Friday, December 31, 2004

Bad Marriage Ends Up in Jail

Some case names speak for themselves: United States v. Bad Marriage, No. 03-30404 (9th Cir. Dec. 30, 2004).

Wednesday, December 29, 2004

Gmail Accounts to Give Away

Have 18 Gmail accounts to give away. If you are interested in one, e-mail me.

Thursday, December 23, 2004

He should have been a baseball player!

Skelly reports here at Arbitrary and Capricious on the arrest of a 20-year public defender in Cook County accused of driving drunk and, when Police searched the vehicle, they also found a small amount of cocaine (street value: $1,900.00). Looks as if his days as a PD are sort of over. Now, . . . if he had been a baseball player instead . . .

Wednesday, December 22, 2004

First Circuit Denies Petition for Rehearing En Banc in Puerto Rico Electoral Cases

As expected by most observers, the First Circuit has today denied in a short Order the Petition for Rehearing en Banc in the Puerto Rico Electoral Cases which was filed by the Rossello plaintiffs.

Wednesday, December 15, 2004

Rossello-Gonzalez v. Calderon-Serra, No. 04-2610 (1st Cir. Dec. 15 2004)

Just received from the First Circuit the opinion in the Puerto Rico Electoral Cases taken on Mandamus to the Court of Appeals, Rossello-Gonzalez v. Calderon-Cerra, No. 04-2610 (1st Cir. Dec. 15, 2004). More on this once I read it.

Update: The opinion is a very well written. While the First Circuit denies issuance of the mandamus, the practical effect is the same, since it indicates that it expects the Court to remand the Manny Suarez case back to the Supreme Court of Puerto Rico as the complaint in that case does not present a federal question. But do not confuse this for one second with the First Circuit saying the Supreme Court acted properly when it rushed to judgment, because the opinion states precisely the contrary. At n. 22, the First Circuit states:
We agree with the District Court that the Supreme Court's judgment was void. The governing statute provides that the filing of "a copy of the notice [of removal] with the clerk of [the] State court . . . effect[s] the removal and the State court shall proceed no further unless and until the case is remanded." 28 U.S.C. § 1446(d) (emphasis added). The Supreme Court received notice of the removal at 11:48 a.m. on November 20, 2004 but did not issue judgment until that evening. The judgment is thus, as the District Court found, a nullity.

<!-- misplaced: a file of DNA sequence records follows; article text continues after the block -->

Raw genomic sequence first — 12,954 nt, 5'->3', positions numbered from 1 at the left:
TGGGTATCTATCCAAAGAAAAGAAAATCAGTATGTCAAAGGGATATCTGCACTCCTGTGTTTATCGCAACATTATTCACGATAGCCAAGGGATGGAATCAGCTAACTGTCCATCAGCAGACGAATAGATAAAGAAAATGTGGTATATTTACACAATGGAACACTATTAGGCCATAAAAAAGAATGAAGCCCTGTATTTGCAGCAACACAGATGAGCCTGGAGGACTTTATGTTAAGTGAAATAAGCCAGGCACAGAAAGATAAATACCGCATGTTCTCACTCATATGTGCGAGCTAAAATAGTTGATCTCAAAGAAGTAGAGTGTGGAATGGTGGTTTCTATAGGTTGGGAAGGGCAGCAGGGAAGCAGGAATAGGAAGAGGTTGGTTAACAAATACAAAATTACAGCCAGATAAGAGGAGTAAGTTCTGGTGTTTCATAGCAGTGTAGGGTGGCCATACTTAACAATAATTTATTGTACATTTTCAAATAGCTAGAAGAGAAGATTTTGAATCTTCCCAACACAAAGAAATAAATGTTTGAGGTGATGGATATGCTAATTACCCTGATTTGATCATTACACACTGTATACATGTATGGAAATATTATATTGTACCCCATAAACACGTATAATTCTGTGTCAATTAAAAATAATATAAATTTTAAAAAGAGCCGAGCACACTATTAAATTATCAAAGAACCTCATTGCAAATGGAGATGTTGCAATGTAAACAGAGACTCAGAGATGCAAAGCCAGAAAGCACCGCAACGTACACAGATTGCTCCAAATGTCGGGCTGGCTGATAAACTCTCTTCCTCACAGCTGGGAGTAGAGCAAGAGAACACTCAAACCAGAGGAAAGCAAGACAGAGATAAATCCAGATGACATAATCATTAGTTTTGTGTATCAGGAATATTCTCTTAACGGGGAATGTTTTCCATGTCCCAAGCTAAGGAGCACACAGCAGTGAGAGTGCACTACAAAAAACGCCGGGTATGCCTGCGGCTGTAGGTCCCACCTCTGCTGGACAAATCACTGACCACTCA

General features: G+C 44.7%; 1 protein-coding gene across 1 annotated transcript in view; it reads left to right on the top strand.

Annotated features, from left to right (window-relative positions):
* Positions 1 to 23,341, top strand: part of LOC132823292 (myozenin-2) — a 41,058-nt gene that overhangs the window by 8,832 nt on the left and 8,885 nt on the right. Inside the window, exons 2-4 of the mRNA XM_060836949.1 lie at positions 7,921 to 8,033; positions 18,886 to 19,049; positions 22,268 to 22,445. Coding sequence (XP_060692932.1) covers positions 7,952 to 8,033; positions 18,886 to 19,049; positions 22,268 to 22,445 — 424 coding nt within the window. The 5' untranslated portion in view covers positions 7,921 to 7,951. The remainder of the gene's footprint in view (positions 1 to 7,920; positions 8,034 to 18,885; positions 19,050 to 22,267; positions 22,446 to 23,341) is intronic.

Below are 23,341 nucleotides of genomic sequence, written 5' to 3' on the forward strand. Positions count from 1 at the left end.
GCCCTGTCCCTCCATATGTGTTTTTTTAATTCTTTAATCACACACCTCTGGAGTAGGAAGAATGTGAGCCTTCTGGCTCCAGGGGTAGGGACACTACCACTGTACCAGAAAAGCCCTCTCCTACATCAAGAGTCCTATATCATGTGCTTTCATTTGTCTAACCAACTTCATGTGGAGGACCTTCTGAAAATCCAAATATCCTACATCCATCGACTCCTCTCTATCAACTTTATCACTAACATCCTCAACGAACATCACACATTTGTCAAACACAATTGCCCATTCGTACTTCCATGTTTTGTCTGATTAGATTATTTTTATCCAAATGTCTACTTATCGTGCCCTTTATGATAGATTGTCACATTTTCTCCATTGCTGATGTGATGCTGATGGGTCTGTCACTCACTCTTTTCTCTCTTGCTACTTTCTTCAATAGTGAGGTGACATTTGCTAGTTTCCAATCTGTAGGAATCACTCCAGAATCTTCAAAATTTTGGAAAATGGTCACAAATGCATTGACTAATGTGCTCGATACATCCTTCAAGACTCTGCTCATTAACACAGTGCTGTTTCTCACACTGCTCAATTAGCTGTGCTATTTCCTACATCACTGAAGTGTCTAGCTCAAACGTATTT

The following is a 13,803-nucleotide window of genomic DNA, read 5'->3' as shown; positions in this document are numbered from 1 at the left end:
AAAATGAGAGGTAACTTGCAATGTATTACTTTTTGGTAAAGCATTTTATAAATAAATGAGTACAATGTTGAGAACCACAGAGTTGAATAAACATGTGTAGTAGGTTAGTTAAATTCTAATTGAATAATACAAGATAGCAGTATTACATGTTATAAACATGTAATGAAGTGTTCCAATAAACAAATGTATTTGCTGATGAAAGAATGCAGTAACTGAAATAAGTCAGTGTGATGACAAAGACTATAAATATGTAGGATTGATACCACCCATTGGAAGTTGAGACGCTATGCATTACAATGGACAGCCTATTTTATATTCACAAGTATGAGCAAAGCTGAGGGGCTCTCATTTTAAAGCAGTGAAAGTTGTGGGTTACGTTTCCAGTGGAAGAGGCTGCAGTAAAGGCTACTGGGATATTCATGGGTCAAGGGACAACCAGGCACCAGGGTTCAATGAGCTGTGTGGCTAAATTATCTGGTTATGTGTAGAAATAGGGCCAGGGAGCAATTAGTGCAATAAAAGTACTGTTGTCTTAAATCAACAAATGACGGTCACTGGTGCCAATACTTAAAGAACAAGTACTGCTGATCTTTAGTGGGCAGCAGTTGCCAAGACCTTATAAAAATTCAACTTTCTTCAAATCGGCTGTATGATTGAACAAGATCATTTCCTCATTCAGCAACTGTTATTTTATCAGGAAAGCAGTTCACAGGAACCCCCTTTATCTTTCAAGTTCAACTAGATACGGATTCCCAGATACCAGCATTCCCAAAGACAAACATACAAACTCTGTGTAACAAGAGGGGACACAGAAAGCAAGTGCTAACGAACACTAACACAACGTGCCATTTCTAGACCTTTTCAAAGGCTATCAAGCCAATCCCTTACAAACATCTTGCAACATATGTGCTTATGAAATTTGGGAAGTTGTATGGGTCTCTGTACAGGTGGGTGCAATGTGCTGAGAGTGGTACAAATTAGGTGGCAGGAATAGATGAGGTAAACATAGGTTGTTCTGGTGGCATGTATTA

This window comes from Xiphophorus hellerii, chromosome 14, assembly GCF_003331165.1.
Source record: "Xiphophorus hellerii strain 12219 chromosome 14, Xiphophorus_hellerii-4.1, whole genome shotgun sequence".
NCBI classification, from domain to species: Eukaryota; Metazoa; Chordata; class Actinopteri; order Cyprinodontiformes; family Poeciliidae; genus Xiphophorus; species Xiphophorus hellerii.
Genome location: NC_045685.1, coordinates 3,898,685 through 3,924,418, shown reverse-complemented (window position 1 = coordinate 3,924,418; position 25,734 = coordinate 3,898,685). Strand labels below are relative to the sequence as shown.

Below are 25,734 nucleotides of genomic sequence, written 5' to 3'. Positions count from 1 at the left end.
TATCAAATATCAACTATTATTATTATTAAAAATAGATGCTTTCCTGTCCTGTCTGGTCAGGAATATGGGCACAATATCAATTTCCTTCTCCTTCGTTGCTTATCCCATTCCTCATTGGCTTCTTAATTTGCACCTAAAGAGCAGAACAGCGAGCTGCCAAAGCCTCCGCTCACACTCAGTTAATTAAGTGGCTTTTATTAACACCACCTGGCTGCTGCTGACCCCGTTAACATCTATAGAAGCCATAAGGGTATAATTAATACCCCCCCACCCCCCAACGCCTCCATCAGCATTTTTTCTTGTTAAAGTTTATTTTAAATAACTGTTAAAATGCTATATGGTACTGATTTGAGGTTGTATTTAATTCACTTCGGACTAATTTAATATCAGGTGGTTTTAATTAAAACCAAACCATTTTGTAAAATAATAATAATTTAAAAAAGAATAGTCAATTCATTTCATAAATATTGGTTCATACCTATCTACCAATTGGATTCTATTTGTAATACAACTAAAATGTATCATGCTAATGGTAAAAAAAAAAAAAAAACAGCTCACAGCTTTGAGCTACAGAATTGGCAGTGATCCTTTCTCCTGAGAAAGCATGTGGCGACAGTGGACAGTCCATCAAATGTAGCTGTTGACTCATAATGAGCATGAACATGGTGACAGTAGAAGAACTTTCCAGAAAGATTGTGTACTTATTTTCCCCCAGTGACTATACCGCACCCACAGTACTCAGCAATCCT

(Underlining in original, bolding added). So it is hard to understand why Puerto Rico Associate Justice Jaime B. Fuster would be quoted as saying he was satisfied with the First Circuit's opinion, when it in fact states that the Supreme Court acted contrary to federal law in issuing its original decision and judgment. What the Supreme Court did speaks very badly for the respect that State and Federal Courts owe each other. It showed a majority of the Supreme Court willing to jump the gun acting along strict party lines, whereas the minority showed the restraint required -by federal law- at the time.

Beyond that, let the recount continue, and may the one who got the most legitimate votes win.

Monday, December 13, 2004

A Very Sobering Reminder

The New England Journal of Medicine has this photographic essay Caring for the Wounded in Iraq — A Photo Essay, by George E. Peoples, M.D., James R. Jezior, M.D., and Craig D. Shriver, M.D. It is a sobering reminder of what our soldiers are facing in Iraq.

No Assured Winner in Puerto Rico's Gubernatorial Race Regardless of Courts' Rulings

Every Tom, Dick and Harry -well, let's leave out Tom- seems to take for granted that without the questioned ballots being annulled by the Courts, pro-colonialist Anibal Acevedo-Vila wins the gubernatorial race. I have news for those of you who believe this: the recounts taking place at the Comisión Estatal de Elecciones are not showing this to be the case.

So, regardless of what the U.S. Court of Appeals and/or the U.S. District Court for the District of Puerto Rico may ultimately rule, pro-statehood candidate and former Governor Pedro Rossello may very well be the winner.

Boston Globe Editorial Urges Court of Appeals to Get Out of Puerto Rico Electoral Issue

The Boston Globe has an editorial today (Votes for Puerto Rico) in which it urges the US Court of Appeals for the First Circuit "to instruct its colleagues on the San Juan bench that this Puerto Rican dispute is not a federal case."

Saturday, December 11, 2004

Update on Puerto Rico Electoral Cases before the First Circuit: Audio of Oral Argument to be Available

The First Circuit's website now indicates that a recording of the oral argument in the Puerto Rico electoral cases to be heard Monday, December 13th will be posted and available for download upon completion of the sitting.

Friday, December 10, 2004

Puerto Rico's Electoral Cases before the First Circuit & Comments on the Hipocrisy of Those Complaining against Hon. Daniel R. Domínguez

The First Circuit Court of Appeals has set up a page in its website here with links to all documents filed related to the Puerto Rico Electoral Cases.

Oral argument before the First Circuit is set for Monday, December 13, 2004 at 10 a.m. in the en banc courtroom on the 7 floor of the John Joseph Moakley United States Courthouse in Boston, Massachusetts: Rossello-Gonzalez v. Calderon, No. 04-2610; Rossello-Gonzalez v. The Puerto Rico Electoral Commission, No. 04-2611; In Re:Gerardo A. Cruz, No. 04-2612; and In Re: Comision Estatal de Elecciones, No. 04-2613.